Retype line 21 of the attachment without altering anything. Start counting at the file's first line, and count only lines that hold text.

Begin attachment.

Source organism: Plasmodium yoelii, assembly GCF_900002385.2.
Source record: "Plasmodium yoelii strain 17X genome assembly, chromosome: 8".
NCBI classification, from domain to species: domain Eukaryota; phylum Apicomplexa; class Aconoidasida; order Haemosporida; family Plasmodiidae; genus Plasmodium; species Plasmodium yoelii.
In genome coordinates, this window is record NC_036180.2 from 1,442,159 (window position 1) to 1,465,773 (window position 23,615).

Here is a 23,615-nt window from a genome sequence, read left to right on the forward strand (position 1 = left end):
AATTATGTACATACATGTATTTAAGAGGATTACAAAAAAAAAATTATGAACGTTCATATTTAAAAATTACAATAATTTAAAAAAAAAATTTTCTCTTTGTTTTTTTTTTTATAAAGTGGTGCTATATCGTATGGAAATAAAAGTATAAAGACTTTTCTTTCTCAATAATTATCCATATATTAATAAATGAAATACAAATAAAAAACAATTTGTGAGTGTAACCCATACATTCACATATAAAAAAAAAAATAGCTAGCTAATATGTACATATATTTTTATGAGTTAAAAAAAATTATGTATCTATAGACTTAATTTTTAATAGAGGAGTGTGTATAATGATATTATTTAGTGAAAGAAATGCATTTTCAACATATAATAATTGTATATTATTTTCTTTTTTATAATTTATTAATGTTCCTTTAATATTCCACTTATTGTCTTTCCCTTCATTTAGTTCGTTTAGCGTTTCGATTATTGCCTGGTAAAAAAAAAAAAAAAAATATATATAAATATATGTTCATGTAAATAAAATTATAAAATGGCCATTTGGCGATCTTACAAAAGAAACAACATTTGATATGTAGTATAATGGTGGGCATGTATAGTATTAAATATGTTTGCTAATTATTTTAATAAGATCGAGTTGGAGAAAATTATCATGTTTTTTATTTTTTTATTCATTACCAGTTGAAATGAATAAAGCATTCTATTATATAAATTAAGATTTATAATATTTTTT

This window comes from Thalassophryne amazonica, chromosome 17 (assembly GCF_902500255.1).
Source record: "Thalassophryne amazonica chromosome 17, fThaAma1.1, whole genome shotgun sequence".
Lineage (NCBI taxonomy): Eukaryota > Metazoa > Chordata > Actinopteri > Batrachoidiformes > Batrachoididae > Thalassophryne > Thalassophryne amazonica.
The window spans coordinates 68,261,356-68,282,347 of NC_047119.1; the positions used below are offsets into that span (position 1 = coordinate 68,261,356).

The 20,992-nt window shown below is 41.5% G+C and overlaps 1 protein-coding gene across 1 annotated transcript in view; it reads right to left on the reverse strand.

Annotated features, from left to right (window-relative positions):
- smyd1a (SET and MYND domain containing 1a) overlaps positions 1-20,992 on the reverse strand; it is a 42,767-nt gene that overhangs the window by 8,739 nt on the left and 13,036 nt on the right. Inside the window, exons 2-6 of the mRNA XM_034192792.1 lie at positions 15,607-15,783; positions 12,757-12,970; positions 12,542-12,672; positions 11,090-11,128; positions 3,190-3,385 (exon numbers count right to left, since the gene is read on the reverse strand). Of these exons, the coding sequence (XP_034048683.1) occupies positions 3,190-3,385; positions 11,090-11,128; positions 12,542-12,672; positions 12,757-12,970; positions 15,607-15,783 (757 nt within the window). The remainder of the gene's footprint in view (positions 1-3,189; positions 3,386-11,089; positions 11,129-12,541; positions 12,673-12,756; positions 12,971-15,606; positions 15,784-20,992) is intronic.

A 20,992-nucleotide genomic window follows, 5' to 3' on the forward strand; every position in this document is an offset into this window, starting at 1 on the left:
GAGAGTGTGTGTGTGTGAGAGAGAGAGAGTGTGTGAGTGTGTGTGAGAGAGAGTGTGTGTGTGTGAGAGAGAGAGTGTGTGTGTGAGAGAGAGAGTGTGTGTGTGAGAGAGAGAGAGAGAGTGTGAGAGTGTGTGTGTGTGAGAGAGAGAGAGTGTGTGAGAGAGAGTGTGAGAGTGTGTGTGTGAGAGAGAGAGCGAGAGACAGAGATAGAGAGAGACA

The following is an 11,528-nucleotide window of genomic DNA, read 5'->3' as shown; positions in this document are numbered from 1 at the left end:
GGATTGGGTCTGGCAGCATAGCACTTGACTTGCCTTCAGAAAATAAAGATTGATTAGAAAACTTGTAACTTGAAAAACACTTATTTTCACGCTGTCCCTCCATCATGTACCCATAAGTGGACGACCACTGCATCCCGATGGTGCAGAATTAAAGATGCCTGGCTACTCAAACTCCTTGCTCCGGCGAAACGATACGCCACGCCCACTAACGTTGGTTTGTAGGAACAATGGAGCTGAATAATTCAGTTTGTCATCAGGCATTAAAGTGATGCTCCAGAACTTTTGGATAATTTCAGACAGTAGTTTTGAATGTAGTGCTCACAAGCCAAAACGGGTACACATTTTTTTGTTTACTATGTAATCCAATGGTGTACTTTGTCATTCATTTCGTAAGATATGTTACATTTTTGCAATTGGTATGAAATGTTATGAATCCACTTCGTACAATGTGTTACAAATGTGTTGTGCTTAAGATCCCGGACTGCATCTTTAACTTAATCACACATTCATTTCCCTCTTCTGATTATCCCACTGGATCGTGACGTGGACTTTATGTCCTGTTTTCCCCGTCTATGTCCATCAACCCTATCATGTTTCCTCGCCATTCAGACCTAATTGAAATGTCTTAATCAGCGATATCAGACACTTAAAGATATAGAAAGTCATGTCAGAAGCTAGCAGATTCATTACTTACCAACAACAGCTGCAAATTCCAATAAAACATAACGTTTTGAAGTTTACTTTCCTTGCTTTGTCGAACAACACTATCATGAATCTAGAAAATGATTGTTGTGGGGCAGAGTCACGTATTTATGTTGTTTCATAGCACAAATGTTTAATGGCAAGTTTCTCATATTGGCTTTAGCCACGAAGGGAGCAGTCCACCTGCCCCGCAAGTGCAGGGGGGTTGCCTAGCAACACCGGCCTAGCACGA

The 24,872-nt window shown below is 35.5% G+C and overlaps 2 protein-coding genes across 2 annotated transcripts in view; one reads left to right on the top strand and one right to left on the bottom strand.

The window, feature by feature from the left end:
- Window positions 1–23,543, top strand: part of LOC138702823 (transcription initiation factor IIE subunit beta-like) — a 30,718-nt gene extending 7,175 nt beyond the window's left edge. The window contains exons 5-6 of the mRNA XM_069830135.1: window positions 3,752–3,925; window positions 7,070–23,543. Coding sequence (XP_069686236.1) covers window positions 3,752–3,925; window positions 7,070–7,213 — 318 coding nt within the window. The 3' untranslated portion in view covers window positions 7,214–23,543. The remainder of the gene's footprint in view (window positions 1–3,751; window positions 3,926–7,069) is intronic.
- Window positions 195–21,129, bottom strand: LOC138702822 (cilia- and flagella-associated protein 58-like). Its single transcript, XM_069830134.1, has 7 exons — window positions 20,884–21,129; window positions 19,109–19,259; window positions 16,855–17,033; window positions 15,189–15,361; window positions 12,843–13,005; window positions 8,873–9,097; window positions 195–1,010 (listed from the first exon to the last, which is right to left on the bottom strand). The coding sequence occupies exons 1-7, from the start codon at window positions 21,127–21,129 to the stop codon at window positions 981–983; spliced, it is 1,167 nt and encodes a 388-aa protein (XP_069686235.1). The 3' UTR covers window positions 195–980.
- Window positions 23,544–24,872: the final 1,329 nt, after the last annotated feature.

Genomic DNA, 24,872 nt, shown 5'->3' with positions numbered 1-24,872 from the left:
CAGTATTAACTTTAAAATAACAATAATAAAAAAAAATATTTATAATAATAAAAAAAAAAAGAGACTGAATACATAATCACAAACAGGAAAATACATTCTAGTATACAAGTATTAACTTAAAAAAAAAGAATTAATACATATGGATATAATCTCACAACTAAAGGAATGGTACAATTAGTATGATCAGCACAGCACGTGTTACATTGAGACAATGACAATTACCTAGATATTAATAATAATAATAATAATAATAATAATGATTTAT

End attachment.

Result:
- Window positions 195–21,129, bottom strand: LOC138702822 (cilia- and flagella-associated protein 58-like). Its single transcript, XM_069830134.1, has 7 exons — window positions 20,884–21,129; window positions 19,109–19,259; window positions 16,855–17,033; window positions 15,189–15,361; window positions 12,843–13,005; window positions 8,873–9,097; window positions 195–1,010 (listed from the first exon to the last, which is right to left on the bottom strand). The coding sequence occupies exons 1-7, from the start codon at window positions 21,127–21,129 to the stop codon at window positions 981–983; spliced, it is 1,167 nt and encodes a 388-aa protein (XP_069686235.1). The 3' UTR covers window positions 195–980.